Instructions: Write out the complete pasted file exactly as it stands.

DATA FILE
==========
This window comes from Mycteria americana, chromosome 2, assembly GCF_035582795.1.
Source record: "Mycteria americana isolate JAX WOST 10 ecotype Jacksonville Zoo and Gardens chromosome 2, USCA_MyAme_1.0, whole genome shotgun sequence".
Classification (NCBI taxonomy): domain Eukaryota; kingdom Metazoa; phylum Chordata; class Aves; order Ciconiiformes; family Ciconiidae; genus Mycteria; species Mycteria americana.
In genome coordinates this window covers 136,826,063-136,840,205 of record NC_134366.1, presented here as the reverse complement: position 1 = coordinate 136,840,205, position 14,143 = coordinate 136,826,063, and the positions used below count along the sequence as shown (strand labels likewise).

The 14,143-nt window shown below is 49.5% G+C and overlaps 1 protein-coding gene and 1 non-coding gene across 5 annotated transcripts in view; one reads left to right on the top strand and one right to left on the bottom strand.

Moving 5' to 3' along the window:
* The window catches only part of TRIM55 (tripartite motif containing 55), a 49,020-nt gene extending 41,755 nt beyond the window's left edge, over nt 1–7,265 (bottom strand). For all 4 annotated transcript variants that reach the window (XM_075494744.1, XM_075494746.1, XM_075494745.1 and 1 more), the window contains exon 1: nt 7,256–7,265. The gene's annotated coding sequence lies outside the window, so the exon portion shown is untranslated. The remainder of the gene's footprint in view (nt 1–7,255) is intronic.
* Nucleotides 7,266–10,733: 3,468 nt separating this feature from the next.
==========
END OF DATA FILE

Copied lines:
This window comes from Mycteria americana, chromosome 2, assembly GCF_035582795.1.
Source record: "Mycteria americana isolate JAX WOST 10 ecotype Jacksonville Zoo and Gardens chromosome 2, USCA_MyAme_1.0, whole genome shotgun sequence".
Classification (NCBI taxonomy): domain Eukaryota; kingdom Metazoa; phylum Chordata; class Aves; order Ciconiiformes; family Ciconiidae; genus Mycteria; species Mycteria americana.
In genome coordinates this window covers 136,826,063-136,840,205 of record NC_134366.1, presented here as the reverse complement: position 1 = coordinate 136,840,205, position 14,143 = coordinate 136,826,063, and the positions used below count along the sequence as shown (strand labels likewise).

The 14,143-nt window shown below is 49.5% G+C and overlaps 1 protein-coding gene and 1 non-coding gene across 5 annotated transcripts in view; one reads left to right on the top strand and one right to left on the bottom strand.

Moving 5' to 3' along the window:
* The window catches only part of TRIM55 (tripartite motif containing 55), a 49,020-nt gene extending 41,755 nt beyond the window's left edge, over nt 1–7,265 (bottom strand). For all 4 annotated transcript variants that reach the window (XM_075494744.1, XM_075494746.1, XM_075494745.1 and 1 more), the window contains exon 1: nt 7,256–7,265. The gene's annotated coding sequence lies outside the window, so the exon portion shown is untranslated. The remainder of the gene's footprint in view (nt 1–7,255) is intronic.
* Nucleotides 7,266–10,733: 3,468 nt separating this feature from the next.